Digital Libraries have evolved from a digital counterpart of traditional libraries to highly dynamic environments conceived to provide a community with the data and services needed to accomplish its tasks. This trend is particularly frequent in the context of scientific research communities, whose members are scattered among multiple organizations across the world, with requirements that are very large, multi-disciplinary, and evolving with innovation. The realization of such Research Digital Libraries calls for innovative approaches, capable of handling the inherent complexity of such systems while keeping their realization and maintenance costs under sustainable thresholds. Digital Library Infrastructures have been recently proposed as suitable candidates for the realization of Research Digital Libraries. They build on service-oriented infrastructure technologies to offer an environment where organizations can share and exchange their data and service resources to grow in synergy, exploiting an economy of scale approach. This chapter describes the peculiar challenges that designers, developers, and administrators have to face when realizing Research Digital Libraries, and presents the concepts and technologies of Digital Library Infrastructure as possible solutions to these issues.
The Digital Library (DL) concept can be traced back to the famous papers of visionary scientists like Vannevar Bush (1945) and J. C. R. Licklider (1965) identifying and pursuing the goal of innovative technologies and approaches toward knowledge sharing as fundamental instruments for progress. However, research and development activity on digital libraries actually started in the early 1990s; with the Internet proliferation since such technology created unprecedented possibilities to discover and deliver human knowledge.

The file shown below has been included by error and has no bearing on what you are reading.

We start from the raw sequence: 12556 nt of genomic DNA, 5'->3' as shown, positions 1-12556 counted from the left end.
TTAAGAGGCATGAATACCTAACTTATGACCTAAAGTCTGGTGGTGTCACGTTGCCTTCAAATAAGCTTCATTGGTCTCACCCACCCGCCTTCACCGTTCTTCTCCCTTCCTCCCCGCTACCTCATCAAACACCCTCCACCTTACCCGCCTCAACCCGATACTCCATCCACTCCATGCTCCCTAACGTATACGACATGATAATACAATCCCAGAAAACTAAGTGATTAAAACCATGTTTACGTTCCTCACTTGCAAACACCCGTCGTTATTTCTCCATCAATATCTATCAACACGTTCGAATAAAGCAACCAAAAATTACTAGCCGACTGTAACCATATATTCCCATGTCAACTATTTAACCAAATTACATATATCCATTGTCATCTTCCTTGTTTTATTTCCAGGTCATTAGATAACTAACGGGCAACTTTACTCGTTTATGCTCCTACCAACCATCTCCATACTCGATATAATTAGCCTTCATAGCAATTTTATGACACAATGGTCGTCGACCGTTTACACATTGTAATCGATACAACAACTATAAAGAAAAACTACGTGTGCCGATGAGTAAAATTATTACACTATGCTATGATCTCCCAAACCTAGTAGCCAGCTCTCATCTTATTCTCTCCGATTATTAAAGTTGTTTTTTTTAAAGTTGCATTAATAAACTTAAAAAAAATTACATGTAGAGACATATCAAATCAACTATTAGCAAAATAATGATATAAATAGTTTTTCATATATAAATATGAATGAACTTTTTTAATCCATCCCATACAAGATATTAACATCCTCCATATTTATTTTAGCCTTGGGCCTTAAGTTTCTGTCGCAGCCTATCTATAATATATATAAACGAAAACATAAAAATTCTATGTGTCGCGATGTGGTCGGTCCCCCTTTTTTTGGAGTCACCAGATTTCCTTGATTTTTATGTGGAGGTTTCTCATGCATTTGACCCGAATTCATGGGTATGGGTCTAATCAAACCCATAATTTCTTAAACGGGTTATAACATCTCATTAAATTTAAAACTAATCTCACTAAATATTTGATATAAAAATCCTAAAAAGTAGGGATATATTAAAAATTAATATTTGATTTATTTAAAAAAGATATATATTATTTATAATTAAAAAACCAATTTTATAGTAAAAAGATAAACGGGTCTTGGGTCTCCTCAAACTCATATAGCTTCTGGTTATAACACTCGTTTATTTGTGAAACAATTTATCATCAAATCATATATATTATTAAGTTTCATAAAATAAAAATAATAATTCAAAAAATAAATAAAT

During these years, a variety of different types of information systems—called “digital libraries”—have been developed in diverse contexts. These systems are very heterogeneous in scope and functionality and their evolution does not follow a single path. In fact, when DL evolve changes happened this has not only meant that a better quality system was been conceived by superseding the “preceding” ones but also meant that a new conception of digital libraries was born corresponding to new raised needs (Candela, Castelli, & Pagano, 2011).
In the last decade, Digital Libraries have achieved a fundamental role in our knowledge-based society, especially in the context of “scientific research.” In this context, the novel multidisciplinary forms of research and the need for immediate and contemporary access to heterogeneous and independently grown content, brought up new and challenging requirements for DLs. DLs evolved from stand-alone systems supporting data storage and provision for the users of one organization, to possibly very-large, cross-domain, cross-organization DL systems tailored to serve continuously evolving needs. In general terms, these new generation of Research DLs (RDLs) are requested to provide user communities with (a) a wealth of content aggregated from existing knowledge providers such as libraries, museum, data archives, and any knowledge repository; and (b) the dynamically evolving applications they need to accomplish their tasks (study, work, leisure) by processing, exploring, accessing and interacting with such content.
Traditional DL development approaches based on from-scratch realization of the entire system proved to be unsuitable. In such scenarios, the costs of design, development, administration and maintenance (e.g., refinement, adaptation to evolution) tend to be not sustainable for organizations responsible of the resulting RDLs (Manghi, Mikulicic, Candela, Castelli, & Pagano, Realizing and Maintaining Aggregative Digital Library Systems: D-NET Software Toolkit and OAIster System, 2010), which are often faced with the trade-off between user satisfaction and lack of funding required to satisfy them.